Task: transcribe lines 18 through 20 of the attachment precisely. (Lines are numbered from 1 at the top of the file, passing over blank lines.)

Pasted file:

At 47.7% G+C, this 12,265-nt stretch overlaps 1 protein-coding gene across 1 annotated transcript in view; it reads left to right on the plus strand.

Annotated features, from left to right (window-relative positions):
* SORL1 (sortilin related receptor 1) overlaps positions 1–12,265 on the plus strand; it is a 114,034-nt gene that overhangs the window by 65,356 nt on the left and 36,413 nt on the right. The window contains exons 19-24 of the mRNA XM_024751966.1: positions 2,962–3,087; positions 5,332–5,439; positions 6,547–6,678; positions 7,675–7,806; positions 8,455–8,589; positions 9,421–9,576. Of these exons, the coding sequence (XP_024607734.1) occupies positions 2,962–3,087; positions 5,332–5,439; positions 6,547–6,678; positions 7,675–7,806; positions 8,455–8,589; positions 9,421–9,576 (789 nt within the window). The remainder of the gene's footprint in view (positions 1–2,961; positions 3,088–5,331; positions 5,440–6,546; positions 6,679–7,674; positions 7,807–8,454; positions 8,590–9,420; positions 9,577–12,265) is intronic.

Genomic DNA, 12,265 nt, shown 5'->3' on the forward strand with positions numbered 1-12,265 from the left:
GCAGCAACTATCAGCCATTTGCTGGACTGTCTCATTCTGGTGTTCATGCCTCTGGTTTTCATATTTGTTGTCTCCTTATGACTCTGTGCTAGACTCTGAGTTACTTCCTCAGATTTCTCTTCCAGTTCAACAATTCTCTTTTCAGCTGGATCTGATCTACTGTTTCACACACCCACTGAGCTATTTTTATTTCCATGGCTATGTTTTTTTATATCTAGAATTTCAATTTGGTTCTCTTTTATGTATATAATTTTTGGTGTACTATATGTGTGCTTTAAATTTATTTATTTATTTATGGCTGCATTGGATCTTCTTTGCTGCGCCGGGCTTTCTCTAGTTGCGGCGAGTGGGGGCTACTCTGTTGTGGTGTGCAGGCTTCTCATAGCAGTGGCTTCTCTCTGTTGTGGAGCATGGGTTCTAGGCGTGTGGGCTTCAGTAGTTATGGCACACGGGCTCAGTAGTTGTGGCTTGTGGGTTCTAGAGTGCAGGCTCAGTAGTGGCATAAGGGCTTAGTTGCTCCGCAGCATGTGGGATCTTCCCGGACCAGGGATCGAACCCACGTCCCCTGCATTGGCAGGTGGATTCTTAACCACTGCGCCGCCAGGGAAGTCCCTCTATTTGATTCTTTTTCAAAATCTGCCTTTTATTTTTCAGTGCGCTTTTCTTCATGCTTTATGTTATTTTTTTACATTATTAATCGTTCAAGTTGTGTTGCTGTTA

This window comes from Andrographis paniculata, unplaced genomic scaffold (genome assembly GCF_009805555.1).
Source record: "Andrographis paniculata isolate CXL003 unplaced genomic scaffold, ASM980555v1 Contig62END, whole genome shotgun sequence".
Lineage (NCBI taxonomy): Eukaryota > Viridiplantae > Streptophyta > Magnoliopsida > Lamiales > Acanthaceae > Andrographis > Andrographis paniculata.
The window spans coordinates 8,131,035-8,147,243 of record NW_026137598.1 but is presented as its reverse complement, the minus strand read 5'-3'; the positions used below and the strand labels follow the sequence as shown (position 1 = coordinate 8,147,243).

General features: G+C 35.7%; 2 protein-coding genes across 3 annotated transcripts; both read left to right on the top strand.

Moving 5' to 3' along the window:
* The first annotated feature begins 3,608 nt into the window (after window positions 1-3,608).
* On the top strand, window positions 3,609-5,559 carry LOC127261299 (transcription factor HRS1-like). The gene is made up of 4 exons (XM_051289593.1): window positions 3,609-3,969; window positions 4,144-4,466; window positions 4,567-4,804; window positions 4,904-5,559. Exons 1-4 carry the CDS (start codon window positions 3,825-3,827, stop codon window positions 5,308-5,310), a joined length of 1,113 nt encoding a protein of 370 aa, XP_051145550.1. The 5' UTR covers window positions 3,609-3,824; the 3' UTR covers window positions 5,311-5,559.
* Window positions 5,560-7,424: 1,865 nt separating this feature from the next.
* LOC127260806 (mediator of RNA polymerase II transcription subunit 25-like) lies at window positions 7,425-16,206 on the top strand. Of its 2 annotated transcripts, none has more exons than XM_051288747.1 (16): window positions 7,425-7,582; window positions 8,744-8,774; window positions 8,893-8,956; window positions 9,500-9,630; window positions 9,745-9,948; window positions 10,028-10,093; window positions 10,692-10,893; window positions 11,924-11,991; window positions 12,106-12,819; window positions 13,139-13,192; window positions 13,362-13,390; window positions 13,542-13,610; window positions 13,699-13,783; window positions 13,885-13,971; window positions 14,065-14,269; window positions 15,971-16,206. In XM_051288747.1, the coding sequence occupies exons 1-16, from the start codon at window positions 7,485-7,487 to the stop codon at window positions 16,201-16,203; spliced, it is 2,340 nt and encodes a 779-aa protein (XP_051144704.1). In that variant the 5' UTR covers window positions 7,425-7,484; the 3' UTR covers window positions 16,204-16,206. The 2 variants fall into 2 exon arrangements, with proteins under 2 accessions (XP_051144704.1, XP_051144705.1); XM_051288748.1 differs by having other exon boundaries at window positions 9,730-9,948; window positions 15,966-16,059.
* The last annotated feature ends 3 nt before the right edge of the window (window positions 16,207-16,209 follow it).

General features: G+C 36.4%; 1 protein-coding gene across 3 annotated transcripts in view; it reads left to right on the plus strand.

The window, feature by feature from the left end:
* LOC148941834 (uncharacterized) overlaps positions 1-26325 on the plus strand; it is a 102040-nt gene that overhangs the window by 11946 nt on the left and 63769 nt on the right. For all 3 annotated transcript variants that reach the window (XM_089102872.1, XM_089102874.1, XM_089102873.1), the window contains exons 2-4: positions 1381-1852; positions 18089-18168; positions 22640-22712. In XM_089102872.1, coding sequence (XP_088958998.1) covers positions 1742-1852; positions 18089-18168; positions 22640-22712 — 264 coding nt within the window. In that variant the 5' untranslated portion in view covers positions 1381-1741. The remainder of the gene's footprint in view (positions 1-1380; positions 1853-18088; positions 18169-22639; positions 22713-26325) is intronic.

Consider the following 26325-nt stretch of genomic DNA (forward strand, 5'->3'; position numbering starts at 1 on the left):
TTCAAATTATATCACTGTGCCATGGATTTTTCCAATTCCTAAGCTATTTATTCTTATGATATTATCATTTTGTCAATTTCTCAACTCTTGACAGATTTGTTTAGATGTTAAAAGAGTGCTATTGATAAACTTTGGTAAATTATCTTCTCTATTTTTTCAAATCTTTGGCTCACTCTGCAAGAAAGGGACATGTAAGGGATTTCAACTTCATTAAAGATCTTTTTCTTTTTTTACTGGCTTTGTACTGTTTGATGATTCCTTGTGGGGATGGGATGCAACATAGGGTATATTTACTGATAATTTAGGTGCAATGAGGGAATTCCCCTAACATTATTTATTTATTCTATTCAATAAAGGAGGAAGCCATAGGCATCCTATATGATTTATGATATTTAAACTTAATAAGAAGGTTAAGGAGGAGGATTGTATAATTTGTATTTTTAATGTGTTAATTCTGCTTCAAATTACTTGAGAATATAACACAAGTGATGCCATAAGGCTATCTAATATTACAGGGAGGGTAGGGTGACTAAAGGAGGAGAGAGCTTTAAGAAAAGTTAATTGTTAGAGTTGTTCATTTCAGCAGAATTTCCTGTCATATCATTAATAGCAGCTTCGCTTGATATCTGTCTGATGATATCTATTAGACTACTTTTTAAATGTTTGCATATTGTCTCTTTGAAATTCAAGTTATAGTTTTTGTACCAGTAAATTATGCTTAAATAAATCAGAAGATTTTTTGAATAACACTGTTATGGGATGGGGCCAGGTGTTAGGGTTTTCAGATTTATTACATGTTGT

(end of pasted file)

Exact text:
The window, feature by feature from the left end:
* LOC148941834 (uncharacterized) overlaps positions 1-26325 on the plus strand; it is a 102040-nt gene that overhangs the window by 11946 nt on the left and 63769 nt on the right. For all 3 annotated transcript variants that reach the window (XM_089102872.1, XM_089102874.1, XM_089102873.1), the window contains exons 2-4: positions 1381-1852; positions 18089-18168; positions 22640-22712. In XM_089102872.1, coding sequence (XP_088958998.1) covers positions 1742-1852; positions 18089-18168; positions 22640-22712 — 264 coding nt within the window. In that variant the 5' untranslated portion in view covers positions 1381-1741. The remainder of the gene's footprint in view (positions 1-1380; positions 1853-18088; positions 18169-22639; positions 22713-26325) is intronic.

Consider the following 26325-nt stretch of genomic DNA (forward strand, 5'->3'; position numbering starts at 1 on the left):